Dennis Schröder kicked the cover off the hoop for the Celtics this season when it seemed screwed on. His performances largely split — good and bad — along starting and bench roles. He paired with Marcus Smart in Ime Udoka’s most frustrating rotations. Through injuries and COVID cases, he helped uplift the offense early in the year, struggled shooting from deep, finished routinely inside, racked up assists, but also roved defensively and waved off teammates on offense.
The Schröder experience could end before Thursday’s 3 p.m. NBA trade deadline, as numerous reports signal the Celtics are looking to move on and garnering interest from several teams. He scored 22 points, four rebounds and two assists on 8-for-15 shooting in Orlando on Sunday, finishing 4-for-8 from three, before what could be his last game with Boston on Tuesday in Brooklyn.
The Celtics beat the Magic for their fifth straight win, 116-83, and Schröder reminded Boston that, for all his frustrating tendencies and brutal stints in wins over Miami and Charlotte earlier in the week, he’s a scorer on a team that sometimes struggles to do so.
“I been hearing this for nine years now. Whenever it happens, it happens,” Schröder said post-game regarding trade rumors. “It is what it is. It’s a business, but I like the guys, the organization … so when I go somewhere else, that’s how the business goes. I love the guys here, and if I’m staying here, that would be better.”
Numerous considerations beyond fit land Schröder’s name in trade rumors. The Celtics sit close enough, if Jaylen Brown’s incentives hit, to the luxury tax line that moving off Schröder’s $5.9-million salary would guarantee Boston avoids being a taxpayer. Combined with his lack of Bird Rights that cap the Celtics’ offseason offer to him at $7.1-million for 2022-23, recouping assets for Schröder may be wise if removing him from the lineup doesn’t drastically alter the team’s contention ability.
The Bucks, according to Matt Moore, and Bulls, per numerous reports, appear to lead the Schröder suitors given their second unit needs. The Clippers also opened up a second unit lead guard role when they traded Eric Bledsoe to Portland as part of their acquisition of Norman Powell and Robert Covington.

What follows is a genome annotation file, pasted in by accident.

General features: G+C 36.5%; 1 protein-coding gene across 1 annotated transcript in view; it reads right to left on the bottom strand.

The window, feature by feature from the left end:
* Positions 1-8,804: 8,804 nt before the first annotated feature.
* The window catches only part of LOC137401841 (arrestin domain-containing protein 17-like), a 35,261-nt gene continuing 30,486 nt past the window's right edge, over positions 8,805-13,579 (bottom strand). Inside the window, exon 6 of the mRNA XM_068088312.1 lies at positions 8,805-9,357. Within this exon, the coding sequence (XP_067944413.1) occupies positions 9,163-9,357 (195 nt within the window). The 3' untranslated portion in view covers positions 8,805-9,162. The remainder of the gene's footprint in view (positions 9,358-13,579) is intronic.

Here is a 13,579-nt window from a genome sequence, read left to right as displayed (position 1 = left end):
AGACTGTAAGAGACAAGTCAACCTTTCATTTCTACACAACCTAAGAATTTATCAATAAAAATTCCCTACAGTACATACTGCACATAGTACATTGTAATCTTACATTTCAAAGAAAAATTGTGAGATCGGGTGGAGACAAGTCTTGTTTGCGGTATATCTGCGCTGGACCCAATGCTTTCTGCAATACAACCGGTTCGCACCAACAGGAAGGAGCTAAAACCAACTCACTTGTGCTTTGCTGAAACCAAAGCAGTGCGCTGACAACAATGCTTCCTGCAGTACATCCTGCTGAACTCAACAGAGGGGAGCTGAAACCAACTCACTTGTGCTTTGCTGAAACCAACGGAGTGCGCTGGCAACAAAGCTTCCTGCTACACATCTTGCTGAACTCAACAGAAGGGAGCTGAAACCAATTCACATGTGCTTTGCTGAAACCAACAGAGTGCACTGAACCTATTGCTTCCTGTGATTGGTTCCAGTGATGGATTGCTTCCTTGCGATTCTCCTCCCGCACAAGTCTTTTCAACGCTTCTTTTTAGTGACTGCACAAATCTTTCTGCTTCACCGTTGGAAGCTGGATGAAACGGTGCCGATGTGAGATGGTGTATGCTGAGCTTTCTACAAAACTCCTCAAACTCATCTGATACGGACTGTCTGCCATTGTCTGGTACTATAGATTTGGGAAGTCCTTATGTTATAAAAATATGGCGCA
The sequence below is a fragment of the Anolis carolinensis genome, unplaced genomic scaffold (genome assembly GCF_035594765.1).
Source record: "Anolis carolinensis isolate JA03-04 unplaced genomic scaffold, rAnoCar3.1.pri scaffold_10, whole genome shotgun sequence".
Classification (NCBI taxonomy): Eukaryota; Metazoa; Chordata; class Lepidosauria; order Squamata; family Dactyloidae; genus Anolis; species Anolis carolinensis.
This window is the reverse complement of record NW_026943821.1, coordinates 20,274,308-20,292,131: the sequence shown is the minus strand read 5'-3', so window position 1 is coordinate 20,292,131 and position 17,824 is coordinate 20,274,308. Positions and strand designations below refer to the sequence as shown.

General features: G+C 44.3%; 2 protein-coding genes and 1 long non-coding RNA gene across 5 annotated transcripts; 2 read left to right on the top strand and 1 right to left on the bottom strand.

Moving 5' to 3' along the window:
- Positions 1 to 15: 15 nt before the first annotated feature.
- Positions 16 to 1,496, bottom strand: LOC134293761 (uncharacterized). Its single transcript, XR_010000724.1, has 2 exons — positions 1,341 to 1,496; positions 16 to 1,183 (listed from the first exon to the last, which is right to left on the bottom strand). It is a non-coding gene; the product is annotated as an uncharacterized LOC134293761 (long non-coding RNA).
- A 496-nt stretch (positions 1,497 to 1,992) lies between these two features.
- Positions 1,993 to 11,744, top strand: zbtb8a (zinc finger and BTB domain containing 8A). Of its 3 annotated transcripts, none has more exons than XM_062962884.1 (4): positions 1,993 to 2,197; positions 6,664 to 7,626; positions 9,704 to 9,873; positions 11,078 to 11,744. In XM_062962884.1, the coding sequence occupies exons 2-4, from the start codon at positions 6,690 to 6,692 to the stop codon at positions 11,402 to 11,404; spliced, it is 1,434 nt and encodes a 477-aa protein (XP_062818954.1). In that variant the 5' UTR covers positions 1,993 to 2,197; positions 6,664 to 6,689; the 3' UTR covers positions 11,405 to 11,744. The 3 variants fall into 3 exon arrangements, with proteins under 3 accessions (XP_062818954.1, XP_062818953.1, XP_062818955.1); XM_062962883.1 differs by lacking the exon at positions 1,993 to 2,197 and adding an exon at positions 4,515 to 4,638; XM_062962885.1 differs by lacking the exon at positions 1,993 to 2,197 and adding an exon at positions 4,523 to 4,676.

“Right now, we just got to figure out the second unit,” Tyronn Lue said Sunday after the Clippers’ loss to Milwaukee on Sunday.
Moving Schröder, given the unlikelihood he’s with the Celtics next year, for a first-round pick or player with more staying power would be a forward-facing move. Even a second-rounder or two could be useful. An outright dump would make less sense, Marc Stein reporting Boston prefers to bring no salary back, which only the Dallas Mavericks or Oklahoma City Thunder would be able to pull off. The Mavs have been connected to Schröder, as have the Knicks, and the Cavaliers before they traded for Caris LeVert, sending out my hypothetical return for Boston in a Schröder swap.
While the Celtics are years from repeater tax penalties, there are some conceivable benefits to them avoiding long-term salary at this trade deadline, like LeVert or Powell’s deals. If Boston wants to execute a sign-and-trade this summer for any impending free agent, they need to position themselves below the hard cap such a move would demand the Celtics be below. Dumping Schröder’s expiring deal isn’t necessary for that, and if Brown’s incentives don’t hit, Boston only needs to dump Bol Bol or P.J. Dozier’s contract to avoid the tax.
Moving Schröder could be a combination of on-court adjustments, while making tax avoidance a slam dunk. Udoka’s propensity to lean on Schröder in closing lineups, particularly over Josh Richardson, who’s shown to be effective in Al Horford’s slot alongside the starters late in games like on Wednesday against the Hornets, only seems adjustable by removing Schröder.